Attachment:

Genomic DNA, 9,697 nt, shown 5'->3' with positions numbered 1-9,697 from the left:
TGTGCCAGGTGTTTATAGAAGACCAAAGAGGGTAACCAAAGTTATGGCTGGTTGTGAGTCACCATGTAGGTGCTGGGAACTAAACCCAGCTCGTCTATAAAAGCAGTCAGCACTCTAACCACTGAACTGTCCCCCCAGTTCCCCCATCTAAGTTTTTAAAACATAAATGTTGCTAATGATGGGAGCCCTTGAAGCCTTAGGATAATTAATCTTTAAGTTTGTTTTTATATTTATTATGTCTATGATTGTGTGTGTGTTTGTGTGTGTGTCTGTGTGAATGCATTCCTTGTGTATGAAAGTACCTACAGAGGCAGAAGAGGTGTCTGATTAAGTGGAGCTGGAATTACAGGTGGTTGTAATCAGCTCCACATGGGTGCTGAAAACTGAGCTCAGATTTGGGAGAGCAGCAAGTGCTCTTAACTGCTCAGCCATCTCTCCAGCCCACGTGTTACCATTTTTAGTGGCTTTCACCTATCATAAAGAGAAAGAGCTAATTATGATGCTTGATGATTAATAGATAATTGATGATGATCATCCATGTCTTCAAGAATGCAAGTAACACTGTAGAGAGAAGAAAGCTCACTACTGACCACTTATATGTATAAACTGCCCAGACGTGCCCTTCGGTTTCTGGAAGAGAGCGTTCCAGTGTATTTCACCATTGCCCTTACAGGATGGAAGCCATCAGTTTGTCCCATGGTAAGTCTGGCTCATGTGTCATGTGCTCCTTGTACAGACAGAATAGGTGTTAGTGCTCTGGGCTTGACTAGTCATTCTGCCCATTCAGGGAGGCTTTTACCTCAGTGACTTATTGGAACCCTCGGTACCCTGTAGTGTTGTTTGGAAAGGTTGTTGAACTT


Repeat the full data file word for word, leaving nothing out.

Genomic DNA, 9,697 nt, shown 5'->3' with positions numbered 1-9,697 from the left:
TGTGCCAGGTGTTTATAGAAGACCAAAGAGGGTAACCAAAGTTATGGCTGGTTGTGAGTCACCATGTAGGTGCTGGGAACTAAACCCAGCTCGTCTATAAAAGCAGTCAGCACTCTAACCACTGAACTGTCCCCCCAGTTCCCCCATCTAAGTTTTTAAAACATAAATGTTGCTAATGATGGGAGCCCTTGAAGCCTTAGGATAATTAATCTTTAAGTTTGTTTTTATATTTATTATGTCTATGATTGTGTGTGTGTTTGTGTGTGTGTCTGTGTGAATGCATTCCTTGTGTATGAAAGTACCTACAGAGGCAGAAGAGGTGTCTGATTAAGTGGAGCTGGAATTACAGGTGGTTGTAATCAGCTCCACATGGGTGCTGAAAACTGAGCTCAGATTTGGGAGAGCAGCAAGTGCTCTTAACTGCTCAGCCATCTCTCCAGCCCACGTGTTACCATTTTTAGTGGCTTTCACCTATCATAAAGAGAAAGAGCTAATTATGATGCTTGATGATTAATAGATAATTGATGATGATCATCCATGTCTTCAAGAATGCAAGTAACACTGTAGAGAGAAGAAAGCTCACTACTGACCACTTATATGTATAAACTGCCCAGACGTGCCCTTCGGTTTCTGGAAGAGAGCGTTCCAGTGTATTTCACCATTGCCCTTACAGGATGGAAGCCATCAGTTTGTCCCATGGTAAGTCTGGCTCATGTGTCATGTGCTCCTTGTACAGACAGAATAGGTGTTAGTGCTCTGGGCTTGACTAGTCATTCTGCCCATTCAGGGAGGCTTTTACCTCAGTGACTTATTGGAACCCTCGGTACCCTGTAGTGTTGTTTGGAAAGGTTGTTGAACTT